Sanjay Bhatia, Co-Founder, Freightwalla: Digitisation should lead to transparency

Sanjay Bhatia, Co-Founder, Freightwalla: Digitisation should lead to transparency

Arguably, the biggest bug in the logistics system is bottlenecks in movement, both literal and metaphoric. The recent Suez Canal crisis━where the Ever Given was stuck from March 23 for nearly a week af...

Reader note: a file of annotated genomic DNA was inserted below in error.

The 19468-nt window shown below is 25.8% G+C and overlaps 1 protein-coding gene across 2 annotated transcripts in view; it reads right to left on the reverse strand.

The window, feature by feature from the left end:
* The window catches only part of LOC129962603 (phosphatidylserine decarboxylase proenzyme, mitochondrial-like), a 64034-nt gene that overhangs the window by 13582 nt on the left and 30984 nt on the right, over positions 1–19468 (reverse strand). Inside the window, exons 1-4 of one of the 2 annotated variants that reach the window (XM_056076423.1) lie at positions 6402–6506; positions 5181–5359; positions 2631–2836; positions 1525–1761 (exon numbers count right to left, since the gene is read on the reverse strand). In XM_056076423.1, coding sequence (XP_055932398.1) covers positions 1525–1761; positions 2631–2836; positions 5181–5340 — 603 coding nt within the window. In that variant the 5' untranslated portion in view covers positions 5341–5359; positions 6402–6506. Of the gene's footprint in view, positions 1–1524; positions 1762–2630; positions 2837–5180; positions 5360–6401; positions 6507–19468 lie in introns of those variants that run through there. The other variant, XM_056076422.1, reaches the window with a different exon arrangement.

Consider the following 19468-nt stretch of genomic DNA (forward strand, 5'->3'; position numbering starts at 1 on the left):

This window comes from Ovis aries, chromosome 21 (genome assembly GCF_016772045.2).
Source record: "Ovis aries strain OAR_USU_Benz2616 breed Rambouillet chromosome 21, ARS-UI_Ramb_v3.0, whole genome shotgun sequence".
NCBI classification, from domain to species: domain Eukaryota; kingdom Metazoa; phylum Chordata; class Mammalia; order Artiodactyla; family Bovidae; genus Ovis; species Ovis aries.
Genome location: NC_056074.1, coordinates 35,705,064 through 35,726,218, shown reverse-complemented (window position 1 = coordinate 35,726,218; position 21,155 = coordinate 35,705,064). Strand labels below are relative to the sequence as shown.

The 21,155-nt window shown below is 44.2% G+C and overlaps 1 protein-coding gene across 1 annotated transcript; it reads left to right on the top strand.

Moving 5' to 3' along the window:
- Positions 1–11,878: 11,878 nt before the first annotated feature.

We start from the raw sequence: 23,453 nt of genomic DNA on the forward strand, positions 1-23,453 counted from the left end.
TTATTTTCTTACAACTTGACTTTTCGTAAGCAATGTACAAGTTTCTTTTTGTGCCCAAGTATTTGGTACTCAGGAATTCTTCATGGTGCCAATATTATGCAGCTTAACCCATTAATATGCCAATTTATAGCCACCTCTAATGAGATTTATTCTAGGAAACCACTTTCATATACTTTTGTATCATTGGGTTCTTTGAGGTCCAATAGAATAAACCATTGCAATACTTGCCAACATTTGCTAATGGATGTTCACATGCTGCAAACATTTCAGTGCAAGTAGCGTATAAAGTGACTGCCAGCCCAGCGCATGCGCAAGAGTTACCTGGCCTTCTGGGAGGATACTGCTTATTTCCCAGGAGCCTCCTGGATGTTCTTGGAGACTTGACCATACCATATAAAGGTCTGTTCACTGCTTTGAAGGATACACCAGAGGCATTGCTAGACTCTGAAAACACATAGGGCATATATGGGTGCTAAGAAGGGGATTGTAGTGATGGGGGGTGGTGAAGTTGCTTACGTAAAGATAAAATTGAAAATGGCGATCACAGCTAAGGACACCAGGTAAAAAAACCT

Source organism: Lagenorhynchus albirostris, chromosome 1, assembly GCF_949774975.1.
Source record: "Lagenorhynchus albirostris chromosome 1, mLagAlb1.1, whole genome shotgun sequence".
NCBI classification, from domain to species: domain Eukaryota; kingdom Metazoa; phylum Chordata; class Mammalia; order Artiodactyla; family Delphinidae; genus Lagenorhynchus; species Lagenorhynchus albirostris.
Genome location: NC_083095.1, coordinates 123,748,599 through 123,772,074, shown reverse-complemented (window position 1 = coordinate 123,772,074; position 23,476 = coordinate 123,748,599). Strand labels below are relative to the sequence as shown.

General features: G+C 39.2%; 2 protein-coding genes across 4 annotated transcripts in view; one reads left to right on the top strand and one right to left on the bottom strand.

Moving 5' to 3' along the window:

Arguably, the biggest bug in the logistics system is bottlenecks in movement, both literal and metaphoric. The recent Suez Canal crisis━where the Ever Given was stuck from March 23 for nearly a week after she ran aground on the Canal━serves as an opportunity for revisiting how supply chains operate in trade and the related risks that come with it. Sanjay Bhatia is the Co-Founder of Freightwalla, a four-year-old digital freight forwarding company that says it aims to revolutionise logistics and has recently struck deals in blockchain-based supply chain solutions. Here is his interaction with CW. ________ What do the post-crisis trends indicate in pricing, and how long do you expect this trend to last? How is it likely to impact domestic logistics? While the backlog of the ships waiting to transit has been cleared, the ripple effects on the global trade might take next few weeks to be resolved. To avoid excessive traffic many ships did take an alternative much longer route to reach their destination, causing significant delay in their expected time. All this has led to increase in shipment costs across Europe which will sustain for a few months. Do you envisage a shift in global trading patterns as a result of the immediate [Suez Canal] and the ongoing [pandemic] crises, as both emerge as pain points for container trade? Do you see a possible solution emerging to balance the container shortage issues? The Suez Canal, one of world’s most heavily used shipping lanes, contributes to approximately 12% of world trade. Responsible for the transit of over 1.5 billion tonnes of cargo or 30% of the world's daily shipping container freight, it has been a significant route and therefore the blockage has had a significant impact on world trade. While the incident put temporary stress on trade, resulting in higher transportation costs, tighter supplies, and delay in delivery of goods, it also highlighted the key challenges that the industry has been plagued with. It is high time the industry preps up so as to address an acute crisis as this. In any crisis, it is critical to have a plan B, an alternative solution. This is possible only if one has complete visibility of the supply chain so as to choose the right and next best alternative. Currently, there is a tremendous lack of visibility and transparency amongst the players of the ecosystem. Therefore re-inventing processes, digitising shared operations and implementing collaborative technologies is critical. A technologically empowered industry will be in a better position to make informed decisions besides maximising efficiency and reducing trading costs. Government figures say a record number of e-way bills—a whopping 7.12 crore━were generated in March this year. What does the boost to digitisation mean to efficiency in logistics in the age of Industry 4.0? What needs to be done? Launched by National Informatics Centre (NIC) as per the directions of the GST Council in April 2018, E-Way Bill needs to be generated for the movement of goods from one place to another, having a value of more than Rs 50,000. One e-way bill has replaced the need of e-way bills for multiple states. Besides reducing the transport time, it has also facilitated removal of the static check posts at the state borders while improving the tax compliance and tax collection processes. The system has thus brought in a lot of transparency besides facilitating the monitoring of the movement of goods. However, this is just one part of it. Ushering in digitisation for the industry in terms of its operations is critical, too. It will help ensure maximum transparency in this entire process from planning and booking of cargoes to tracking the status of shipment on a real-time basis. It would not only save companies from the tedious process and cost of manual tracking but also provide real time assistance and tracking record of the shipments. Besides enhancing transparency and reducing costs, digitisation will also help companies avoid hidden charges involved at various stages in the process. Does water surface logistics in India deserve better? In what specific ways can the government bolster logistics, especially if we assume that depth and dredging will remain perennial issues? While the face of Indian coastal logistics and shipment industry is changing rapidly, it still requires a lot of policy level intervention to make it competent and self-sufficient. As currently, majority of India’s cargo are transshipped through Colombo, Far East or Middle Eastern ports, increased incentives will go a long way in encouraging cargo owners to increasingly use inland waterways. Another important limitation which needs to be addressed is the lack of state of the class infrastructure. Due to the lack of end-to-end services for water shipment, multiple handlers are required for the entire process, increasing the shipment cost considerably. Development of competitive infrastructure and efficient taxation policy would certainly lead to significant growth in the usage of water transport. While the industry deeply appreciates the government's efforts of deepening the channels, the pace is slower than required. There are delays in work completion due to various challenges which require to be addressed urgently. -Interview by Shashidhar Nanjundaiah

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